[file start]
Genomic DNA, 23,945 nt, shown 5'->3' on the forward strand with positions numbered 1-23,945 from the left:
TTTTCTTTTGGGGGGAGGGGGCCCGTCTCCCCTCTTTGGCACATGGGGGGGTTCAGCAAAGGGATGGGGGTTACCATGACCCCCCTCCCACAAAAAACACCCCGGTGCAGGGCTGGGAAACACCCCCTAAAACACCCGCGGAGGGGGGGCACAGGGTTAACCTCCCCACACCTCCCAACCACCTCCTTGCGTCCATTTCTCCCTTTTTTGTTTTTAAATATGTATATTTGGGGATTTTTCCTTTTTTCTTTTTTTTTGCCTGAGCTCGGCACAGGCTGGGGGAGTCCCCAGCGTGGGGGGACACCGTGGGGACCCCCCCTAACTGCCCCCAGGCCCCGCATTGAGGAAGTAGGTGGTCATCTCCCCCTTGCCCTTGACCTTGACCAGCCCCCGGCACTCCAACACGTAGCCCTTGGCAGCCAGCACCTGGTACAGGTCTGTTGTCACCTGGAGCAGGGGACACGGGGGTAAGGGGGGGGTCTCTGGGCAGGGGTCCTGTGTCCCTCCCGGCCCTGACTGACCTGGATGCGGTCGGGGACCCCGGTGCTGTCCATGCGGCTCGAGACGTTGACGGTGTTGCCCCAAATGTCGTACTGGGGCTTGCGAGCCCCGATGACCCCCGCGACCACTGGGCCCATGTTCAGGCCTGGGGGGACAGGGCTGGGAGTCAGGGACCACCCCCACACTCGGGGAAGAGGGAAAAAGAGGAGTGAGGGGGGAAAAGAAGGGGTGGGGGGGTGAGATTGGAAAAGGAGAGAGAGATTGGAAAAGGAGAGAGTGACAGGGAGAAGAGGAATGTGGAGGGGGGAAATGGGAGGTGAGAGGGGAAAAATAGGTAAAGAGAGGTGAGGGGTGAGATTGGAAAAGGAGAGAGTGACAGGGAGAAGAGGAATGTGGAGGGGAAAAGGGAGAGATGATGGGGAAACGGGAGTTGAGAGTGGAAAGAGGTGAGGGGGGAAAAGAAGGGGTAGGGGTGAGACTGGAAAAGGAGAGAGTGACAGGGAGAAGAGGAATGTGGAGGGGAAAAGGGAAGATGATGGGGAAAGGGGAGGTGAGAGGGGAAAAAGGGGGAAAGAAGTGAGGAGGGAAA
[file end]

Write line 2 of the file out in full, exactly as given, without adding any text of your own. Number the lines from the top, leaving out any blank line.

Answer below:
TTTTCTTTTGGGGGGAGGGGGCCCGTCTCCCCTCTTTGGCACATGGGGGGGTTCAGCAAAGGGATGGGGGTTACCATGACCCCCCTCCCACAAAAAACACCCCGGTGCAGGGCTGGGAAACACCCCCTAAAACACCCGCGGAGGGGGGGCACAGGGTTAACCTCCCCACACCTCCCAACCACCTCCTTGCGTCCATTTCTCCCTTTTTTGTTTTTAAATATGTATATTTGGGGATTTTTCCTTTTTTCTTTTTTTTTGCCTGAGCTCGGCACAGGCTGGGGGAGTCCCCAGCGTGGGGGGACACCGTGGGGACCCCCCCTAACTGCCCCCAGGCCCCGCATTGAGGAAGTAGGTGGTCATCTCCCCCTTGCCCTTGACCTTGACCAGCCCCCGGCACTCCAACACGTAGCCCTTGGCAGCCAGCACCTGGTACAGGTCTGTTGTCACCTGGAGCAGGGGACACGGGGGTAAGGGGGGGGTCTCTGGGCAGGGGTCCTGTGTCCCTCCCGGCCCTGACTGACCTGGATGCGGTCGGGGACCCCGGTGCTGTCCATGCGGCTCGAGACGTTGACGGTGTTGCCCCAAATGTCGTACTGGGGCTTGCGAGCCCCGATGACCCCCGCGACCACTGGGCCCATGTTCAGGCCTGGGGGGACAGGGCTGGGAGTCAGGGACCACCCCCACACTCGGGGAAGAGGGAAAAAGAGGAGTGAGGGGGGAAAAGAAGGGGTGGGGGGGTGAGATTGGAAAAGGAGAGAGAGATTGGAAAAGGAGAGAGTGACAGGGAGAAGAGGAATGTGGAGGGGGGAAATGGGAGGTGAGAGGGGAAAAATAGGTAAAGAGAGGTGAGGGGTGAGATTGGAAAAGGAGAGAGTGACAGGGAGAAGAGGAATGTGGAGGGGAAAAGGGAGAGATGATGGGGAAACGGGAGTTGAGAGTGGAAAGAGGTGAGGGGGGAAAAGAAGGGGTAGGGGTGAGACTGGAAAAGGAGAGAGTGACAGGGAGAAGAGGAATGTGGAGGGGAAAAGGGAAGATGATGGGGAAAGGGGAGGTGAGAGGGGAAAAAGGGGGAAAGAAGTGAGGAGGGAAA